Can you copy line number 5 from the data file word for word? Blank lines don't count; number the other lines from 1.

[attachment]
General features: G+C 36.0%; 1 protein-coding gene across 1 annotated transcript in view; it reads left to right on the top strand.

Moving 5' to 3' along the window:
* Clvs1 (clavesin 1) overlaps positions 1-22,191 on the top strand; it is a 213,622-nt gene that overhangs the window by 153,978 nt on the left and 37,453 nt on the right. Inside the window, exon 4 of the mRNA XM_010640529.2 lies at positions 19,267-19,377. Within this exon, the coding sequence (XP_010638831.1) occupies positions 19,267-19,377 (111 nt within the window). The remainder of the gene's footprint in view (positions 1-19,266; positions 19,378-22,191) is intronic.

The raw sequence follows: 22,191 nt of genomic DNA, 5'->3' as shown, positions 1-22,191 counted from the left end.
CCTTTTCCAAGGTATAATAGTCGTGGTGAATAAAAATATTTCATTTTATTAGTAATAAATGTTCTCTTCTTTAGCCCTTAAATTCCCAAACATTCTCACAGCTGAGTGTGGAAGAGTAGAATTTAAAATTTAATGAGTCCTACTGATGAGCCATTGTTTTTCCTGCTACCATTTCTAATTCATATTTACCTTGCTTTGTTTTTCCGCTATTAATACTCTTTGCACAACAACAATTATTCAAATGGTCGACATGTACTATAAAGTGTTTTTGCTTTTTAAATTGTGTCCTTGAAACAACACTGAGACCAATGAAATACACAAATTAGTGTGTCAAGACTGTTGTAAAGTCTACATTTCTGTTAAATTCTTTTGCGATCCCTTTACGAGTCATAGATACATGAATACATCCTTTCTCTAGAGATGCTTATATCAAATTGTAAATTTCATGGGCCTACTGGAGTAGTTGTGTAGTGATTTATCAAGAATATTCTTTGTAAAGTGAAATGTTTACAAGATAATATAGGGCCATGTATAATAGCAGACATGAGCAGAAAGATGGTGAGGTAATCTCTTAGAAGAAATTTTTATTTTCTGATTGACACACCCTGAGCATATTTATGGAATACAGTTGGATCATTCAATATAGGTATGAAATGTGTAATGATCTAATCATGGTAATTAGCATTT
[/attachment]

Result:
CCTTTTCCAAGGTATAATAGTCGTGGTGAATAAAAATATTTCATTTTATTAGTAATAAATGTTCTCTTCTTTAGCCCTTAAATTCCCAAACATTCTCACAGCTGAGTGTGGAAGAGTAGAATTTAAAATTTAATGAGTCCTACTGATGAGCCATTGTTTTTCCTGCTACCATTTCTAATTCATATTTACCTTGCTTTGTTTTTCCGCTATTAATACTCTTTGCACAACAACAATTATTCAAATGGTCGACATGTACTATAAAGTGTTTTTGCTTTTTAAATTGTGTCCTTGAAACAACACTGAGACCAATGAAATACACAAATTAGTGTGTCAAGACTGTTGTAAAGTCTACATTTCTGTTAAATTCTTTTGCGATCCCTTTACGAGTCATAGATACATGAATACATCCTTTCTCTAGAGATGCTTATATCAAATTGTAAATTTCATGGGCCTACTGGAGTAGTTGTGTAGTGATTTATCAAGAATATTCTTTGTAAAGTGAAATGTTTACAAGATAATATAGGGCCATGTATAATAGCAGACATGAGCAGAAAGATGGTGAGGTAATCTCTTAGAAGAAATTTTTATTTTCTGATTGACACACCCTGAGCATATTTATGGAATACAGTTGGATCATTCAATATAGGTATGAAATGTGTAATGATCTAATCATGGTAATTAGCATTT